One of the most common requests I receive is to create a post with tips on styling a specific surface — a console table, coffee table, buffet, and last but not least, a kitchen island. The short answer is simple; I play around until I land on something I like. The more thorough answer, well… read on 😉 Over the years, I’ve come up with a pattern/theme — a formula of sorts — to help guide me. Today, I’m sharing my thought process when it comes to kitchen island decor and am dishing up my best tips, especially when it comes to a spring refresh in the kitchen.
*While this post is published in partnership with Arhaus, as always, all opinions, concept, and content are my own. Affiliate links may be used in this post. Click HERE for full disclosure.*
1. Sometimes, One is Enough
One of my main goals isn’t just to keep physical clutter, but also visual clutter to a minimum in the kitchen. I don’t have a large, spansive island but even if I did, I wouldn’t view it as a space that needed to be filled. Whether it’s a bowl of fruit or a floral arrangement, sometimes it’s best to not overthink it and keep your kitchen decor simple by sticking to one item.
Out of all the accessories and pretty entertaining pieces I’m sharing in this post, the Eva Round Vase is easily in my top three favorites. I wish you could jump through the photo and into my kitchen to see how big she really is — perfect and substantial enough for hoards of eucalyptus or long, leggy spring branches from the yard. When you have something that makes this much of a statement, you need nothing else. It serves as the centerpiece and focal point of the entire kitchen. And, I am so here for it.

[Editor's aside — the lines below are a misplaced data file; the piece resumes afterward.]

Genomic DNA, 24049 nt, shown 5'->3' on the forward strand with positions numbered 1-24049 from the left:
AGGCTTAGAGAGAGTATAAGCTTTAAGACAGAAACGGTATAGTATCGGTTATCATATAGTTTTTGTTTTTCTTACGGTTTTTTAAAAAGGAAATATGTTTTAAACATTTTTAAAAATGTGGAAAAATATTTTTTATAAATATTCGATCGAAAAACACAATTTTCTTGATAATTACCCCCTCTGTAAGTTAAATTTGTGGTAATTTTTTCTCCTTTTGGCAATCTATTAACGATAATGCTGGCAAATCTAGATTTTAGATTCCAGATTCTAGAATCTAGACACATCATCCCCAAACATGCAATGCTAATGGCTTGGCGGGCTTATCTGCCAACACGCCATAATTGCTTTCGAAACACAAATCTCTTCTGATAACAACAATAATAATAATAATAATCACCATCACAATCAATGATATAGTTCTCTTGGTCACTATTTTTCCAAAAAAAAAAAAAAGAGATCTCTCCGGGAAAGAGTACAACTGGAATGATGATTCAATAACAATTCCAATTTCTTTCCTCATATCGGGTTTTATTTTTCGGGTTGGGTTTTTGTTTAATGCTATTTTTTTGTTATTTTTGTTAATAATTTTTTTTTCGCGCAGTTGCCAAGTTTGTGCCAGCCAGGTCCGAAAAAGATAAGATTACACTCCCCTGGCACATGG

But even if you don’t have enough foliage on hand or if your outdoor blooms are still in hibernation mode, you can scale it back a bit and stick to something a little more simple. This green-tinted, hand blown glass bowl (HERE) is large enough to stand on its own and provides virtually zero obstruction to the countertop prep space.
Simple, scaled-back basics.
2. Display Fruit & Flowers of the Season
If you’ve been a reader for awhile, you know I’m really big on investing in pieces that are versatile enough to transcend seasons (and can be moved throughout the house from room to room). For that reason, instead of going season-specific on a lot of items I’ll have to find storage space for, I tend to try to bring in seasonal feels through produce and plants. The neutral vessels I loaded up on at Arhaus have already been serving me well leading up to spring, but with just a few fruit and flower switches, they’d be ready to go in any season. Full disclosure — I ordered the Woven Long-Handle Planter (HERE), not paying attention to the name, thinking it was an actual basket (that I was intending to use as a small kitchen countertop planter.) It actually is a planter, made of cement, which I LOVE! You can find a different basket-style planter HERE that looks like it’s a woven roll-top version.
3. Cluster But Don’t Over-Crowd
I’m sure you’ve heard the “rule of threes” and how things typically look better grouped in odd numbers. (PS: there’s always exceptions and sometimes, I totally break this “rule” 😉 ). Well, the same goes for kitchen counter decor vignettes. I like to imagine I’m sort of nestling items together — items at varying heights, shapes, and textures. I like things to be staggered. But, what I don’t want to do is end up rendering the island countertops totally unusable. So, I try to stick to no more than three items sitting on the actual countertop.